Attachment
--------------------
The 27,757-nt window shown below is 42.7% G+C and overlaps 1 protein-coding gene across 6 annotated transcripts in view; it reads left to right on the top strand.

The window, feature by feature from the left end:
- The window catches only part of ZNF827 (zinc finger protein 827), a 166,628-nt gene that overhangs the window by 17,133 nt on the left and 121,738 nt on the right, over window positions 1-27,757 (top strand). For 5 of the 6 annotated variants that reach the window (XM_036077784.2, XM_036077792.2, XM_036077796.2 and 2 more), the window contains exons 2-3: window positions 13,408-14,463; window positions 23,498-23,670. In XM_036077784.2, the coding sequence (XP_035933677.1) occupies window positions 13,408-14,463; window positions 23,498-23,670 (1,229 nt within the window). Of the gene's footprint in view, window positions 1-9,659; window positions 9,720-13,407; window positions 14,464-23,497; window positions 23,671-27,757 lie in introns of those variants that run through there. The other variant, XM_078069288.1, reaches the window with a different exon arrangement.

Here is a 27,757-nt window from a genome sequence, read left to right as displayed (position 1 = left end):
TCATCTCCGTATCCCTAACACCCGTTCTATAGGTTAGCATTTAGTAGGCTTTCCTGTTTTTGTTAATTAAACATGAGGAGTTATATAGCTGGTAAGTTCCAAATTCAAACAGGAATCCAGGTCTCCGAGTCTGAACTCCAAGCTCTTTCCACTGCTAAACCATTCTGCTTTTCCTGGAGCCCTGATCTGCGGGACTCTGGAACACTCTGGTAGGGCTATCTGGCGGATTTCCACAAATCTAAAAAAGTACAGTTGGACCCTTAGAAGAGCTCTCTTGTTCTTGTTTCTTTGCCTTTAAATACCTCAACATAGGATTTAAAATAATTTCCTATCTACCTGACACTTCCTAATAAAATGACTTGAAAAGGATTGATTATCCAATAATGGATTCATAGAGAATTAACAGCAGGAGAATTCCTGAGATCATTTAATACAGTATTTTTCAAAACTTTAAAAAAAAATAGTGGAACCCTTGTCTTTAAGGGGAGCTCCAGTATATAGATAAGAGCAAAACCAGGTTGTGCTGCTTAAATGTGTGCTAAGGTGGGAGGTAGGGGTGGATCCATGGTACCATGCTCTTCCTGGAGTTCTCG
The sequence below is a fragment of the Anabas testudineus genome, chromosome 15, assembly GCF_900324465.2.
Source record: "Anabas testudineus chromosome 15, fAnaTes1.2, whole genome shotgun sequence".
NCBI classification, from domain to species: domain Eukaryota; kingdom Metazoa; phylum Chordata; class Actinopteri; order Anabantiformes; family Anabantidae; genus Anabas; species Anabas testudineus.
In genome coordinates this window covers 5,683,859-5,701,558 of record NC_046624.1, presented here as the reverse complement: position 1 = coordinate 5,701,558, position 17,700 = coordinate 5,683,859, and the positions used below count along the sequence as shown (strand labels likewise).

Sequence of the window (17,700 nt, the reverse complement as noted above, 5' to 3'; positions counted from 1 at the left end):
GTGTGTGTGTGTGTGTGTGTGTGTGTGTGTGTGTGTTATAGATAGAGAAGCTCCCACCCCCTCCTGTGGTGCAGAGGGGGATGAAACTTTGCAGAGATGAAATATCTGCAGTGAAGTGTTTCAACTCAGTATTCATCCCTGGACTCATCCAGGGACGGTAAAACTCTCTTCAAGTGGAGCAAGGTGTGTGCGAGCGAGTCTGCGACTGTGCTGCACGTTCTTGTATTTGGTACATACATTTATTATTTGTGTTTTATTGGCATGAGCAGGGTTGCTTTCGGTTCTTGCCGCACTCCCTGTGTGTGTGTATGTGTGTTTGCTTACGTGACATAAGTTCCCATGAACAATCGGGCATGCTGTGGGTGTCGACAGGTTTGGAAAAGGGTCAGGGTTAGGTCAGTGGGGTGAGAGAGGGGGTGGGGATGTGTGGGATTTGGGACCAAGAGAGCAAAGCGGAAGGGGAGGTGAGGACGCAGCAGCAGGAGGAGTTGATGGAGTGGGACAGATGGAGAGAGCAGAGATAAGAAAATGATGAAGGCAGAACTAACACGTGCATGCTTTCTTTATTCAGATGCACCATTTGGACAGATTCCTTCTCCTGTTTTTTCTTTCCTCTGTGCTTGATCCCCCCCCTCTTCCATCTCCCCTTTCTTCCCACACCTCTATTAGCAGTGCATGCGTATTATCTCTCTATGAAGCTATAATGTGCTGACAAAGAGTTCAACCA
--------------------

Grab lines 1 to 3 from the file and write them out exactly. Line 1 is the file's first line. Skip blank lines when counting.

The 27,757-nt window shown below is 42.7% G+C and overlaps 1 protein-coding gene across 6 annotated transcripts in view; it reads left to right on the top strand.

The window, feature by feature from the left end:
- The window catches only part of ZNF827 (zinc finger protein 827), a 166,628-nt gene that overhangs the window by 17,133 nt on the left and 121,738 nt on the right, over window positions 1-27,757 (top strand). For 5 of the 6 annotated variants that reach the window (XM_036077784.2, XM_036077792.2, XM_036077796.2 and 2 more), the window contains exons 2-3: window positions 13,408-14,463; window positions 23,498-23,670. In XM_036077784.2, the coding sequence (XP_035933677.1) occupies window positions 13,408-14,463; window positions 23,498-23,670 (1,229 nt within the window). Of the gene's footprint in view, window positions 1-9,659; window positions 9,720-13,407; window positions 14,464-23,497; window positions 23,671-27,757 lie in introns of those variants that run through there. The other variant, XM_078069288.1, reaches the window with a different exon arrangement.